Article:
Samarskaya for Ladies, Wine & Design
Originally published by Ladies, Wine & Design (Summer 2017)
Ladies, Wine & Design: We love and respect your work and what you’re doing in the industry. Can you tell us a bit about yourself and how you got to where you are today
Ksenya Samarskaya: Am very flattered to be included!
My expertise is in visual communication, which spans the gamut from macro contemplation of brand marketing, what signals work in tandem to communicate a whole, to the micro details of typographic point structure.
I’ve managed to amalgamate a variety of disciplines into my current practice. A mathematical upbringing taught me to disassemble complex problems into manageable bites. Early classic art instruction trained me to physically shift the way I look at things. A migratory childhood gave me an awareness of cultural dualities, teaching me to let go of any assumptions of normal and always. Contemporary art degrees and post-degree work added yet another framework layer and hammered in the responsibility that comes with creation.
LWD: Did you have any women mentors or inspirations as you came up in the industry?
KS: Growing up, whether from a culture seeped in subtle sexism or my personal biology, I never identified as female. I identified with my social peers (who happened to be boys), with the books I read (probably all male authors), artists I heard about (also predominantly male). I neither found nor looked particularly hard for women role models.
When it comes to mentors in my industries, it also hasn’t been so clear-cut. If I ever talk about sexism, I always aim to separate the ideology and the act of it from the gender of the individual. Patriarchy damages men as well as women, and women aren’t immune from propagating power-structures they’re comfortable with, or that they’ve managed to secure a foothold in.
LWD: What’s the best piece of advice you were given in your life?
KS: One takeaway came from a conversation with my photography B.F.A. advisor Dan Powell about his experiences. The cliché abridged re-wording for it might be “find your own tribe”. After eighteen years of schooling one’s used to having things presented as a straight hierarchy, so it’s pretty vital advice as the greater world is more nuanced. It’s important for everyone (esp. those not already mirrored in the canon: the next generation, women, poc, radical thinkers, explorers, innovators) not to forget that. A rejection can simply mean you’re in front of the wrong audience, so instead of aiming lower, you should be aiming higher, or off to the side.
LWD: Do you have any advice you’d give to other women who are aspiring creatives?
KS: Trust yourself. Ask a lot of questions. Remember that advice-givers (whether it be about life or for a single project) don’t have all the facts, are often tinged with survivorship bias, and don’t have skin in your game.
LWD: What are some goals and ambitions you have for your future work
KS: Finding ways back towards the energy of being an absolute beginner. How to keep adjusting my work along with the world, and not get stuck in the fear that the expectations I create for myself can exact.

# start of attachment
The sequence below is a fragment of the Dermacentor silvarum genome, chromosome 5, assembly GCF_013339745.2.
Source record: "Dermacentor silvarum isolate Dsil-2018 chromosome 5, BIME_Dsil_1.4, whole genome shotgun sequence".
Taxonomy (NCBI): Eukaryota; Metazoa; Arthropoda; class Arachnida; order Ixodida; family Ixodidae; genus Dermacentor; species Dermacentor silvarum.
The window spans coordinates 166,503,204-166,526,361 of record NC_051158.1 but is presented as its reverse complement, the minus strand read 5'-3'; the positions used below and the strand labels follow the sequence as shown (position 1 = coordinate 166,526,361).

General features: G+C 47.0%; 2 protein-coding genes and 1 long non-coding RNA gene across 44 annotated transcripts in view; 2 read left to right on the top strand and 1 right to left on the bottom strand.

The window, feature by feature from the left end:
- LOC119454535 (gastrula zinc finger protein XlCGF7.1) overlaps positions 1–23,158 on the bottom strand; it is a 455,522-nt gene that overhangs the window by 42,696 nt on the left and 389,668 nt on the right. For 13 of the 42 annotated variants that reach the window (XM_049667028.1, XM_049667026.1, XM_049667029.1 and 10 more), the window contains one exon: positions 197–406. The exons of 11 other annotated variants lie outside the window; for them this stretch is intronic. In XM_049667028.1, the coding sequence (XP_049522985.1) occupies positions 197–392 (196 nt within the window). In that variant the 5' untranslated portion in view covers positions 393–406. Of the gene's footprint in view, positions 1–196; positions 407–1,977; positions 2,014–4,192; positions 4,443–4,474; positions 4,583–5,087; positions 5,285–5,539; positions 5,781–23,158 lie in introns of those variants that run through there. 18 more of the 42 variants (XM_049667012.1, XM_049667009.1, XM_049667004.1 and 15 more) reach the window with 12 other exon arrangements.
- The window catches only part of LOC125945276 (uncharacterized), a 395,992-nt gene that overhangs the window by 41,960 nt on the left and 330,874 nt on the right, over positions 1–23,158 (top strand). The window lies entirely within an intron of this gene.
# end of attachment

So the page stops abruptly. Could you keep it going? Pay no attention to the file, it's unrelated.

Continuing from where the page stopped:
LWD: Anything new you’re working on these days?
KS: Beyond designing myself, I have been thinking about how to better communicate, empower, and inspire design awareness. I just wrapped up a term serving on the board of AIGA/NY, am spending this summer traveling and judging competitions, seeing what’s happening across the globe in the contemporary and younger design set, and am looking forward to collaborating with the amazing folks at Harbour.Space University on a curriculum that I’ll be teaching at the start of 2018.
LWD: What are you reading these days?
KS: Admittedly, some of these I’ve set down and picked back up too many times, but the current books on rotation feature*: Feral by George Monbiot, Witches of America by Alex Mar, Bluets by Maggie Nelson, Design as Art by Bruno Munari, The Radicality of Love by Srećko Horvat, The Drop Edge Of Yonder by Rudolph Wurlitzer, Pedagogy of the Oppressed by Paulo Freire, Against Everything by Mark Greif, Difficult Women by Roxanne Gay, Through the Language Glass by Guy Deutscher
LWD: What do you think about work/life balance?
KS: It involves hard choices. Time is limited, and different privilege affords different opportunities.
LWD: What keeps you motivated, and what helps you unwind?
KS: Collaborations and utopian visions keep me motivated. Minimal textured landscapes help me unwind.
*Since it’s been some months since I first answered these questions, I can update the progress on m’ reading: Feral by George Monbiot (paused about halfway in, but have prob. read every one of his articles since), Witches of America by Alex Mar (oh, good reminder, forgot about this one!), Bluets by Maggie Nelson (completed, it’s lovely), Design as Art by Bruno Munari (is amazingness, can read again and again), The Radicality of Love by Srećko Horvat (ended up setting this one down several pages in, possibly not for me), The Drop Edge Of Yonder by Rudolph Wurlitzer (wonderful, but Slow Fade is turning out to be even better), Pedagogy of the Oppressed by Paulo Freire (forgot this was on the stack as well, haven’t opened yet), Against Everything by Mark Greif (half the essays are on fire, half I’ve yet to read), Difficult Women by Roxanne Gay (some lovely stories, but didn’t match where my head has been this fall), Through the Language Glass by Guy Deutscher (great anthropological tales and factoids, am mostly through this and have been recommending it all around).